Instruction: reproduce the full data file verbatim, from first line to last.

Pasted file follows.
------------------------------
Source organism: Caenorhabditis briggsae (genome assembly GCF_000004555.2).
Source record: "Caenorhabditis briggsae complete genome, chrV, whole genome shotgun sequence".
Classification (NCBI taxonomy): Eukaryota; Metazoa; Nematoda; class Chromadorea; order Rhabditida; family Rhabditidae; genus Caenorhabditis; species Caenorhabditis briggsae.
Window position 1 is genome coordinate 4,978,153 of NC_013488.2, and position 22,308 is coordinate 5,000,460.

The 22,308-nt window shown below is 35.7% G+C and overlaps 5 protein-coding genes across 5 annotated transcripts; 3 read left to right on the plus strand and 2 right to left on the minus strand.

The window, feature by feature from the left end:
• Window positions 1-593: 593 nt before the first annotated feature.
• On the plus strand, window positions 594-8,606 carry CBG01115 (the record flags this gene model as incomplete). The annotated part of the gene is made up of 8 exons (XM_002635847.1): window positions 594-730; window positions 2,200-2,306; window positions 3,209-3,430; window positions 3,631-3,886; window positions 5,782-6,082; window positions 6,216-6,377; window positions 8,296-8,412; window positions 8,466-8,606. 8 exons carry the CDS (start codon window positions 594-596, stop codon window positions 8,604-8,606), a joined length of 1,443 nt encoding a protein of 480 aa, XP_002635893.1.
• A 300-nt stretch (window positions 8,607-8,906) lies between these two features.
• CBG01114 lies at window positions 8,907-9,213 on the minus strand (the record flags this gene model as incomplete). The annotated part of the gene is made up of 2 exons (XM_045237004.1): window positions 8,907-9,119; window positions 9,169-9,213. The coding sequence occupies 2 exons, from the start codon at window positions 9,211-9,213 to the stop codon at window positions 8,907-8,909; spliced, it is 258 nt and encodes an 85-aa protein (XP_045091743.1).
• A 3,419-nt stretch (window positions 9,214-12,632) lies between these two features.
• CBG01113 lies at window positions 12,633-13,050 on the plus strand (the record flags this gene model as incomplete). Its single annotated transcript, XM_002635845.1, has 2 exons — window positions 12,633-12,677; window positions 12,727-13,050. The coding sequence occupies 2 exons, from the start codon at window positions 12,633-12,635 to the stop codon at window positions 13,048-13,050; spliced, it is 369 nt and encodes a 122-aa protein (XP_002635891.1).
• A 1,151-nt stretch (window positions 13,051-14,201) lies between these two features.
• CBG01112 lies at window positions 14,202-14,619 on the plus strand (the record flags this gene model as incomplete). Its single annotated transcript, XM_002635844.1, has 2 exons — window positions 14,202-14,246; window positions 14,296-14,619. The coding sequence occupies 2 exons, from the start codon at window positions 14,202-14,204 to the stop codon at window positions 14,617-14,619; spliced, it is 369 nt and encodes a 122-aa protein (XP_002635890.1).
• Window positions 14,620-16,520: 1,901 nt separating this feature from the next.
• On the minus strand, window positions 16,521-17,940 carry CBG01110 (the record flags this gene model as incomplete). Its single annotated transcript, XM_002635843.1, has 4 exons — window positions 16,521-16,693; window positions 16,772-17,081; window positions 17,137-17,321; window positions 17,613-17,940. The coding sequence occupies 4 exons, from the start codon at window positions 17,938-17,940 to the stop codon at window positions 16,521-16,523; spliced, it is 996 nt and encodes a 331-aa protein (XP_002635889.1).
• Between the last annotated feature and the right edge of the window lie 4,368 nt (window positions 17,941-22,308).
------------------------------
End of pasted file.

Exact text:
Source organism: Caenorhabditis briggsae (genome assembly GCF_000004555.2).
Source record: "Caenorhabditis briggsae complete genome, chrV, whole genome shotgun sequence".
Classification (NCBI taxonomy): Eukaryota; Metazoa; Nematoda; class Chromadorea; order Rhabditida; family Rhabditidae; genus Caenorhabditis; species Caenorhabditis briggsae.
Window position 1 is genome coordinate 4,978,153 of NC_013488.2, and position 22,308 is coordinate 5,000,460.

The 22,308-nt window shown below is 35.7% G+C and overlaps 5 protein-coding genes across 5 annotated transcripts; 3 read left to right on the plus strand and 2 right to left on the minus strand.

The window, feature by feature from the left end:
• Window positions 1-593: 593 nt before the first annotated feature.
• On the plus strand, window positions 594-8,606 carry CBG01115 (the record flags this gene model as incomplete). The annotated part of the gene is made up of 8 exons (XM_002635847.1): window positions 594-730; window positions 2,200-2,306; window positions 3,209-3,430; window positions 3,631-3,886; window positions 5,782-6,082; window positions 6,216-6,377; window positions 8,296-8,412; window positions 8,466-8,606. 8 exons carry the CDS (start codon window positions 594-596, stop codon window positions 8,604-8,606), a joined length of 1,443 nt encoding a protein of 480 aa, XP_002635893.1.
• A 300-nt stretch (window positions 8,607-8,906) lies between these two features.
• CBG01114 lies at window positions 8,907-9,213 on the minus strand (the record flags this gene model as incomplete). The annotated part of the gene is made up of 2 exons (XM_045237004.1): window positions 8,907-9,119; window positions 9,169-9,213. The coding sequence occupies 2 exons, from the start codon at window positions 9,211-9,213 to the stop codon at window positions 8,907-8,909; spliced, it is 258 nt and encodes an 85-aa protein (XP_045091743.1).
• A 3,419-nt stretch (window positions 9,214-12,632) lies between these two features.
• CBG01113 lies at window positions 12,633-13,050 on the plus strand (the record flags this gene model as incomplete). Its single annotated transcript, XM_002635845.1, has 2 exons — window positions 12,633-12,677; window positions 12,727-13,050. The coding sequence occupies 2 exons, from the start codon at window positions 12,633-12,635 to the stop codon at window positions 13,048-13,050; spliced, it is 369 nt and encodes a 122-aa protein (XP_002635891.1).
• A 1,151-nt stretch (window positions 13,051-14,201) lies between these two features.
• CBG01112 lies at window positions 14,202-14,619 on the plus strand (the record flags this gene model as incomplete). Its single annotated transcript, XM_002635844.1, has 2 exons — window positions 14,202-14,246; window positions 14,296-14,619. The coding sequence occupies 2 exons, from the start codon at window positions 14,202-14,204 to the stop codon at window positions 14,617-14,619; spliced, it is 369 nt and encodes a 122-aa protein (XP_002635890.1).
• Window positions 14,620-16,520: 1,901 nt separating this feature from the next.
• On the minus strand, window positions 16,521-17,940 carry CBG01110 (the record flags this gene model as incomplete). Its single annotated transcript, XM_002635843.1, has 4 exons — window positions 16,521-16,693; window positions 16,772-17,081; window positions 17,137-17,321; window positions 17,613-17,940. The coding sequence occupies 4 exons, from the start codon at window positions 17,938-17,940 to the stop codon at window positions 16,521-16,523; spliced, it is 996 nt and encodes a 331-aa protein (XP_002635889.1).
• Between the last annotated feature and the right edge of the window lie 4,368 nt (window positions 17,941-22,308).